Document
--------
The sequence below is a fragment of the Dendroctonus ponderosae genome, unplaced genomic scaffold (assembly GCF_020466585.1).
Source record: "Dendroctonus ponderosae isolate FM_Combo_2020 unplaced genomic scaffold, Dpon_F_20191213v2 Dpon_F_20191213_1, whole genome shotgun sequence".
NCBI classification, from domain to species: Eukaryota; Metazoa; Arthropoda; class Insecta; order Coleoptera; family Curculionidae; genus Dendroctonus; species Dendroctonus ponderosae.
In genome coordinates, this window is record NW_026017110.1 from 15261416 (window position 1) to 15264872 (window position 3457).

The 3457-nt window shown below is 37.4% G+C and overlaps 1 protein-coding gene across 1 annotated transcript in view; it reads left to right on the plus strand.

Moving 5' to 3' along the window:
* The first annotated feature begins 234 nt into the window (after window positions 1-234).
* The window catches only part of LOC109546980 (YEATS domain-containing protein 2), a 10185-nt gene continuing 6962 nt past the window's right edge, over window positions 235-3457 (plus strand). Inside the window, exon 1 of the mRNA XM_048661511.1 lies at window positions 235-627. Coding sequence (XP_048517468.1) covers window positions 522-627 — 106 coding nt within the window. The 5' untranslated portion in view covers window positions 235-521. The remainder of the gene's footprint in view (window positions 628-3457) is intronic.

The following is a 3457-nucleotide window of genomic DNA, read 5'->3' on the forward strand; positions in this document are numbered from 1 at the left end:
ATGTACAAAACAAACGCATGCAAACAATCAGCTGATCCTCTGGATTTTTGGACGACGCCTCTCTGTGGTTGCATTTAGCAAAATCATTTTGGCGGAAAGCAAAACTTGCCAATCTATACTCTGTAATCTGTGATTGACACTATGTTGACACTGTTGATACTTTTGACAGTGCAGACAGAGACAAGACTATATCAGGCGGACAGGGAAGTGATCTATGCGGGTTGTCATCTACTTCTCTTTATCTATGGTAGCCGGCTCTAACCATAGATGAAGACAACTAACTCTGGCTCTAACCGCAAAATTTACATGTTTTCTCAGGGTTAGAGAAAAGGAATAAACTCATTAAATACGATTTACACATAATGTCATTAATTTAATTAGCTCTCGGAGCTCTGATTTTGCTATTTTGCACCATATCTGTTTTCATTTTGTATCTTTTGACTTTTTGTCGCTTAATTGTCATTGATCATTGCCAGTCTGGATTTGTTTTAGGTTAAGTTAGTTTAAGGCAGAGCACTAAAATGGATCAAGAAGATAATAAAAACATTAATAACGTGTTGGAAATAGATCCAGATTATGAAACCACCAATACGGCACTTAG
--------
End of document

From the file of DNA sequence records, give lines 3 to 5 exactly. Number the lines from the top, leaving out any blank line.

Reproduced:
NCBI classification, from domain to species: Eukaryota; Metazoa; Arthropoda; class Insecta; order Coleoptera; family Curculionidae; genus Dendroctonus; species Dendroctonus ponderosae.
In genome coordinates, this window is record NW_026017110.1 from 15261416 (window position 1) to 15264872 (window position 3457).

The 3457-nt window shown below is 37.4% G+C and overlaps 1 protein-coding gene across 1 annotated transcript in view; it reads left to right on the plus strand.